Maintaining control of assets is critical when it comes to physical data security, and organizations that are becoming more reliant on digital data need to consider the physical security implications of that move. Protecting hard disks, particularly when decommissioning devices, is critical.

“Hard disks are critical physical data assets that must be managed with care.”

Taking care of what you can control
As companies continue to explore emerging technological models, particularly cloud computing, many are thinking they can rely heavily on third parties to keep their data safe. However, a HealthITSecurity report explained that many security vulnerabilities exist within organizational data workflows. In fact, the news source pointed to a Gartner study that found 95 percent of cloud security breaches between now and 2020 will be the customer’s fault, not that of the cloud providers.

This study puts hospitals and other care providers in a difficult situation when it comes to managing physical data assets, such as hard disks. On one hand, relying on third-party providers to handle data stored on physical media can lead to problems beyond your control. On the other hand, organizations that struggle to optimize their own data workflows can end up facing considerable risk.

As hospitals embrace a move away from paper and to digital, hard disks become critical physical data assets that must be managed with care. However, they also tend to be neglected when it comes to data security plans, as many companies don’t think about what to do with HDDs until they need to decommission a bunch of systems. Having a plan in place to manage HDDs through this process is critical, and destroying a hard drive may not be as simple as it seems at first glance.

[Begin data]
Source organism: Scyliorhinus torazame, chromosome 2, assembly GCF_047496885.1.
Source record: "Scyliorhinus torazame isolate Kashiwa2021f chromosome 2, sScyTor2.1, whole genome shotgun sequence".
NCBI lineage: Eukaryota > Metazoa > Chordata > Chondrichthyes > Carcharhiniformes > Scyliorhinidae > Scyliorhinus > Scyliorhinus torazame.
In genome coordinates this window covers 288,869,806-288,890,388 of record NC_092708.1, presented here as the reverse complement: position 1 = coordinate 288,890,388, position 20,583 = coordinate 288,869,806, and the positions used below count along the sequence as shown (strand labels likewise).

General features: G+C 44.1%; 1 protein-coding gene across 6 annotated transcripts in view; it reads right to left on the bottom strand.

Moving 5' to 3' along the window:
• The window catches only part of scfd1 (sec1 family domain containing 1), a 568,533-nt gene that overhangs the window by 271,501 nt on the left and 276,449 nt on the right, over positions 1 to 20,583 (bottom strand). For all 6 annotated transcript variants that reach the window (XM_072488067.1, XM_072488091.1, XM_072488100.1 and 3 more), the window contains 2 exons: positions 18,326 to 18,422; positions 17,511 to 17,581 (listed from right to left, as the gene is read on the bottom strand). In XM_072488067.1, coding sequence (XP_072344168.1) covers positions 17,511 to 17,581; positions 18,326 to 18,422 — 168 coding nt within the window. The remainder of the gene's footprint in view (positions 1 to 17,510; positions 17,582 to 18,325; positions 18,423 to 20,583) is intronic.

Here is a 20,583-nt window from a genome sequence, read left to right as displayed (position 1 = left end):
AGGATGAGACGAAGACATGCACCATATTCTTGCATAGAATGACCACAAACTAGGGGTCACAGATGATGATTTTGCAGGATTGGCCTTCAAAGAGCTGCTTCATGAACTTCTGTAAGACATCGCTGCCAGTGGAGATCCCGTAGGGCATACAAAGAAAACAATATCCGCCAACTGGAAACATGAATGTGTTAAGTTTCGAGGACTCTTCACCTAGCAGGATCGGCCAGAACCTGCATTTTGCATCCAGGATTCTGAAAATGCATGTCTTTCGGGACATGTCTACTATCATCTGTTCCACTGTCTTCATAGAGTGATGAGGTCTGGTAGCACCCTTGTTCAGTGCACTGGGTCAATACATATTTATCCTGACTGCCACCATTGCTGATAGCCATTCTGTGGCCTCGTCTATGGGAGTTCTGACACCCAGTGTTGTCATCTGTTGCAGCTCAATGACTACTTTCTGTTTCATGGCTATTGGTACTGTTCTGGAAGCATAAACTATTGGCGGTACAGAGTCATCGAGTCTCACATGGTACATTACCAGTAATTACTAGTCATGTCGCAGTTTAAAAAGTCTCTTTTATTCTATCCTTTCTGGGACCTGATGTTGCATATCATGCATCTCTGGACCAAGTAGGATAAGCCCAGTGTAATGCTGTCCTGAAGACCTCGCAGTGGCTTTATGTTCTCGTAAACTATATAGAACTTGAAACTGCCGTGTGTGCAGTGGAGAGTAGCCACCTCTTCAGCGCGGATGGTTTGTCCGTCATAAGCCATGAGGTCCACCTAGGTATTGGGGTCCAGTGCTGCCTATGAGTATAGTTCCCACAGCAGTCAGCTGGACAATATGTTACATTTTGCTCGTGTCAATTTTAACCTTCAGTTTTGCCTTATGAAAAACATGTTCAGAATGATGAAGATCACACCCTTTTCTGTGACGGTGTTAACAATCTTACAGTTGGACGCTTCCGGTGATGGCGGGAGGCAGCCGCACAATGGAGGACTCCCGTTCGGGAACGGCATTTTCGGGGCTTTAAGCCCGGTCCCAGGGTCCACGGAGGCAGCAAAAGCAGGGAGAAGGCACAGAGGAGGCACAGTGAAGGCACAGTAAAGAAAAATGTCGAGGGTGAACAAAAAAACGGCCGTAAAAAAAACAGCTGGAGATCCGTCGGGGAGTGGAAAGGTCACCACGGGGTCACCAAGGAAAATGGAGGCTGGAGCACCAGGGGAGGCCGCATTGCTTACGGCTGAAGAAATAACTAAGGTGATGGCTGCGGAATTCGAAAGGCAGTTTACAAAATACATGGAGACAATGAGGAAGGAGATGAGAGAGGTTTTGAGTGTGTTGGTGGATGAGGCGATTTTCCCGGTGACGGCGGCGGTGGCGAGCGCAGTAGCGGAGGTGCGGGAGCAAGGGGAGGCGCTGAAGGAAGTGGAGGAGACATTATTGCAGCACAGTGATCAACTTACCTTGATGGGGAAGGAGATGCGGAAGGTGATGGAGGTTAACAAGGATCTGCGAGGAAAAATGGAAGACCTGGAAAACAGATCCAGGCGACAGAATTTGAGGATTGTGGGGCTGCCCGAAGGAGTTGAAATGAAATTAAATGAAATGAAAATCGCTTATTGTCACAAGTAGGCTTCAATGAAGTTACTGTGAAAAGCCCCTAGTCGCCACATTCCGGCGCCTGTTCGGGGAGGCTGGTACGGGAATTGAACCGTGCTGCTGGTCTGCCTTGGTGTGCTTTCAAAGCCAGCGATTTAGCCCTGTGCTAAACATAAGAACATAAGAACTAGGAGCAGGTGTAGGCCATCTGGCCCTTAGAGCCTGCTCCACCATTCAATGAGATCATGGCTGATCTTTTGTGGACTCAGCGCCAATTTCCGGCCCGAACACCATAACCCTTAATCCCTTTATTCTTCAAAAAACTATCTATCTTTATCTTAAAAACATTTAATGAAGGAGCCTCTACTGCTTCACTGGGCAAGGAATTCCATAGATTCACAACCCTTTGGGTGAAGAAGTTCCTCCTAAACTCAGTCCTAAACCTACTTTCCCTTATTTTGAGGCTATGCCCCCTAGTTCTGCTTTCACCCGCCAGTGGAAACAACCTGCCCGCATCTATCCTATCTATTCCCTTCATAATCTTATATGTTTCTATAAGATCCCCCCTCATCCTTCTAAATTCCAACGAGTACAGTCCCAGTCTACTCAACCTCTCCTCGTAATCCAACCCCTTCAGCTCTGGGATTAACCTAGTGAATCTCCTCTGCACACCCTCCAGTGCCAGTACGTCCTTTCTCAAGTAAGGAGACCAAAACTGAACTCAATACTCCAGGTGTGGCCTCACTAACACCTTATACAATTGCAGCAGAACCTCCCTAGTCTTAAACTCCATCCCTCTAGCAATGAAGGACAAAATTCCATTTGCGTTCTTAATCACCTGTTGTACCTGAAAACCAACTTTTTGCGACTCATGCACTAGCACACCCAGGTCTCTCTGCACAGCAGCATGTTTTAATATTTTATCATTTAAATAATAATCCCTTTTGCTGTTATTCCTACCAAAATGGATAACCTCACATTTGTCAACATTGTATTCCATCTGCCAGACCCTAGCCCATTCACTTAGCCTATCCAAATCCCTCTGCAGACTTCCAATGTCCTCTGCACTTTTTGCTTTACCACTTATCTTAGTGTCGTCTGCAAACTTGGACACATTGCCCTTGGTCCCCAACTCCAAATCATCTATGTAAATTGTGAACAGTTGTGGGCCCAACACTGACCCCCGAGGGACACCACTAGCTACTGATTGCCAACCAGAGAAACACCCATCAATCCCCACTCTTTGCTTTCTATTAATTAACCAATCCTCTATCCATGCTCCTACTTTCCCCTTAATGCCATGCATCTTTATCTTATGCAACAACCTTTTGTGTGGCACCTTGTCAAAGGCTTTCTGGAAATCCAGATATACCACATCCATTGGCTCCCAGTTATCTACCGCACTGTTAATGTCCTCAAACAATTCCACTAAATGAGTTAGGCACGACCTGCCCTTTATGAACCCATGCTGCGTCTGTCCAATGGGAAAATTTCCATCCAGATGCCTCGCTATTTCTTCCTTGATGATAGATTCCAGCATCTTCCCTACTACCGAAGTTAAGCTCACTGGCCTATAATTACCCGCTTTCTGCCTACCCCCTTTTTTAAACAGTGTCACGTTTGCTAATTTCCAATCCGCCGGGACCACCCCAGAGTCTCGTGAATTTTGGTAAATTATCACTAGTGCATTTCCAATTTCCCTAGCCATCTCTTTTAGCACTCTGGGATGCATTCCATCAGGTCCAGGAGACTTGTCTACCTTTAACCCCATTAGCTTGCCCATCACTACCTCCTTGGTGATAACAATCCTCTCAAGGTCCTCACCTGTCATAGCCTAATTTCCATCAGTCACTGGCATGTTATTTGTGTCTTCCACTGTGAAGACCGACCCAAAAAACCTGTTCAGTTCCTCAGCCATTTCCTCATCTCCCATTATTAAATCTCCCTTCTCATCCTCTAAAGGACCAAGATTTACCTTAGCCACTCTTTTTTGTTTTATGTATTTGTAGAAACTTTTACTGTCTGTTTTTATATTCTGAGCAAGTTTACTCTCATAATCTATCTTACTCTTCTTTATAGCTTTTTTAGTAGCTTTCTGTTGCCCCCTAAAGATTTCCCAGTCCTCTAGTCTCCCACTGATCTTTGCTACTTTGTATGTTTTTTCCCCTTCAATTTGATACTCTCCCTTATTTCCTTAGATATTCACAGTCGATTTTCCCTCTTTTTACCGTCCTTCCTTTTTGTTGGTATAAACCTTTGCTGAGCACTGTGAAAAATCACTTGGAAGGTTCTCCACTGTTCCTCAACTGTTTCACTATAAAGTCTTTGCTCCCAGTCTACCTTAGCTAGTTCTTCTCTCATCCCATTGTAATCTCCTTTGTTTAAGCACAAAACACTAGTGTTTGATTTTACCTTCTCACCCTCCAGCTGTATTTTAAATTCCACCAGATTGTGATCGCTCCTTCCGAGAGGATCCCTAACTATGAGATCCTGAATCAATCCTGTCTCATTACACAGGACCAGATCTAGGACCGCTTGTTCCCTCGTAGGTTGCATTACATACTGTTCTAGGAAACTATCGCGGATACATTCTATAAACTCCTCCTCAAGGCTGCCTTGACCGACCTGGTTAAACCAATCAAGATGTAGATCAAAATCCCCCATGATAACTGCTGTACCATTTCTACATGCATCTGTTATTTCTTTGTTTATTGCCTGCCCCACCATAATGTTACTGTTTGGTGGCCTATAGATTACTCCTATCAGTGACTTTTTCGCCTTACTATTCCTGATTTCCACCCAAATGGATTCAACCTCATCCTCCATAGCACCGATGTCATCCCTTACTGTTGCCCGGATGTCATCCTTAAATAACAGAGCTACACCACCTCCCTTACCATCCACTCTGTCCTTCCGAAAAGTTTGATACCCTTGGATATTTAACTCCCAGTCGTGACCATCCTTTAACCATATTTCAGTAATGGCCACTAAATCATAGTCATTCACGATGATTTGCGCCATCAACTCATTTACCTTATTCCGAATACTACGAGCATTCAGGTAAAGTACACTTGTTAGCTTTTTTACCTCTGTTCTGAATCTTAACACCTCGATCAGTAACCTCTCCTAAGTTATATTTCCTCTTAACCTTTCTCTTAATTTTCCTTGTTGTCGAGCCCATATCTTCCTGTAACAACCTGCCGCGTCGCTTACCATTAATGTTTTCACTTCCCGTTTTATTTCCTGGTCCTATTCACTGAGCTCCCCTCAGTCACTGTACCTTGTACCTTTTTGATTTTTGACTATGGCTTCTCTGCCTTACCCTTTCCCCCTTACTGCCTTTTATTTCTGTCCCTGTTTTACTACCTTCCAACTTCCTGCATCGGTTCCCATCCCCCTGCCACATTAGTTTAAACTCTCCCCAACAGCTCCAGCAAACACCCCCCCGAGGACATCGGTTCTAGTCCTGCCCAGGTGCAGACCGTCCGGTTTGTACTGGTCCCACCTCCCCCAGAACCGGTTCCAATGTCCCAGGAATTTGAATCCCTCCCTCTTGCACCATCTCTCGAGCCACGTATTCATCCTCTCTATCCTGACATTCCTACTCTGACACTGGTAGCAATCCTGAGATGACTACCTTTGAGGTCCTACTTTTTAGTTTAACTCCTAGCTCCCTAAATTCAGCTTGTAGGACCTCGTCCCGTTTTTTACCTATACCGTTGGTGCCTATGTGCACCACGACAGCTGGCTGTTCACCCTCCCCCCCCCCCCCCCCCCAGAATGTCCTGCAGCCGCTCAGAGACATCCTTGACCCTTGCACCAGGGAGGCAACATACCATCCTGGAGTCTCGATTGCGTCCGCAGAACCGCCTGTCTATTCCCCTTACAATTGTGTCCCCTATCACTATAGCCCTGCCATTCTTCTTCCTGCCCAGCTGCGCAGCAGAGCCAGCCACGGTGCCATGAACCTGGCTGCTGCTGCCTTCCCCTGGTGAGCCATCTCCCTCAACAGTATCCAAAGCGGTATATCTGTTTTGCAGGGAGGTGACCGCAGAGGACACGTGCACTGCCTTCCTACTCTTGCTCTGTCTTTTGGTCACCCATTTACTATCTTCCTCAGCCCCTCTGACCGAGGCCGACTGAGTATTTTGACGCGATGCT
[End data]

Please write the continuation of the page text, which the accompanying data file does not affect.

Safeguarding physical assets, such as hard disks, plays a key role in data protection.Safeguarding physical assets, such as hard disks, plays a key role in data protection.

Managing HDD destruction with care
A typical component of hard disk destruction is shredding the disk. Many organizations will take batches of hard drives and ship them out to third parties for destruction. In health care, this often means setting up new workflows for disk management and relying on a partner to track every phase of the operation to ensure regulatory compliance. This is where disk degaussers can be used to help companies maintain control of their data workflows and avoid dependence on third-party providers.

A disk degausser uses a magnetic charge to erase a disk. This is more effective than physical and software destruction in a few key ways, including:

  • It completely erases data whereas software wipes leave information recoverable by data forensics.
  • It uses magnets to depolarize the disk, making data completely inaccessible. Shredding leaves data on remaining parts of the disk available for extraction.

Leading degaussers are certified for compliance with key standards, such as HIPAA, and investing in such a solution allows your IT teams to quickly erase disks once they are removed from computers, servers or similar devices. This allows health care organizations to maintain control over their data workflows, depend less on third-party partners and properly destroy data to keep it safe.